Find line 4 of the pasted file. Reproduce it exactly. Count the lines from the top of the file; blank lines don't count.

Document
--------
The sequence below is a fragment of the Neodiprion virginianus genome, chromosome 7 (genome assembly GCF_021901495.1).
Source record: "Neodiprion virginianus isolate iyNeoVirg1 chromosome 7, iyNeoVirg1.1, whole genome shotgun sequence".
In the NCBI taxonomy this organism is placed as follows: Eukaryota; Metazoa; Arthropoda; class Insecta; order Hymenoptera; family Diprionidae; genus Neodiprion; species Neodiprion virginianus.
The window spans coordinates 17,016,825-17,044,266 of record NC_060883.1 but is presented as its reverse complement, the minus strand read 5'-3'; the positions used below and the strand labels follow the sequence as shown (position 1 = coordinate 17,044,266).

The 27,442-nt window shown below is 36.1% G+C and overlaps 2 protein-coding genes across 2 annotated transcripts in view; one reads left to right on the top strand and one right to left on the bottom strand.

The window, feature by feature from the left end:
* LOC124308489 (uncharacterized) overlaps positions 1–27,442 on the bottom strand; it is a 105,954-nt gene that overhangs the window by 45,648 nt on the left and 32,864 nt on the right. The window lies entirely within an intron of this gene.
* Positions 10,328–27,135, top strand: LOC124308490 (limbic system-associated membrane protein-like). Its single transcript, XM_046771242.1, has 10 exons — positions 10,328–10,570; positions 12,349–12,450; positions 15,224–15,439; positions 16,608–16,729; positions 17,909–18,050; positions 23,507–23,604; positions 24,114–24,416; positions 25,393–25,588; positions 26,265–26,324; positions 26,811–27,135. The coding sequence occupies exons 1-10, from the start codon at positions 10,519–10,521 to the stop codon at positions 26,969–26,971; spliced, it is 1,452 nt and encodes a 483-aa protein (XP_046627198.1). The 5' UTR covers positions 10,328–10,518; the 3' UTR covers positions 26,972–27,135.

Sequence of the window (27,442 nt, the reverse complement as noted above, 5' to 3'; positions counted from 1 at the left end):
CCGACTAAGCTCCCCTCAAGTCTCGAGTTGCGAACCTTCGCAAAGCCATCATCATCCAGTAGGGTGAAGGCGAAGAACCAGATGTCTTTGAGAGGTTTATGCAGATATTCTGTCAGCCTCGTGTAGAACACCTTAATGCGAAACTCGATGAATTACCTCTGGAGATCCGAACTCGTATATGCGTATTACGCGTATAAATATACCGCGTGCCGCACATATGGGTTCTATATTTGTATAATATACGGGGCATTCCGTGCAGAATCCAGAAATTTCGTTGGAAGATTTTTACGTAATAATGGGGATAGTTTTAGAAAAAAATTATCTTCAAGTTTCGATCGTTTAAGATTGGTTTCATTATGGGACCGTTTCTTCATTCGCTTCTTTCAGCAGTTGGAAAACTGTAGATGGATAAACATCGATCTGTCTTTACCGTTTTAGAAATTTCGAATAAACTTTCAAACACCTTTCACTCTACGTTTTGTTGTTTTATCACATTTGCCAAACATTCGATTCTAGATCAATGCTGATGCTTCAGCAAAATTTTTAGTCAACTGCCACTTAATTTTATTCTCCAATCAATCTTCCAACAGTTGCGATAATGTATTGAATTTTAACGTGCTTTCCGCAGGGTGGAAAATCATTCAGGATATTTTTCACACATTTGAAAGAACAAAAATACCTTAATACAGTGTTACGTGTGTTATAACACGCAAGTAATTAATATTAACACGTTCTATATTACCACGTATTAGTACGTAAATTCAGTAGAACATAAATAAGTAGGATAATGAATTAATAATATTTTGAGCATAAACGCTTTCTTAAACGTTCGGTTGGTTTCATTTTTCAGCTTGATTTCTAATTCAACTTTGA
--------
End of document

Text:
The window spans coordinates 17,016,825-17,044,266 of record NC_060883.1 but is presented as its reverse complement, the minus strand read 5'-3'; the positions used below and the strand labels follow the sequence as shown (position 1 = coordinate 17,044,266).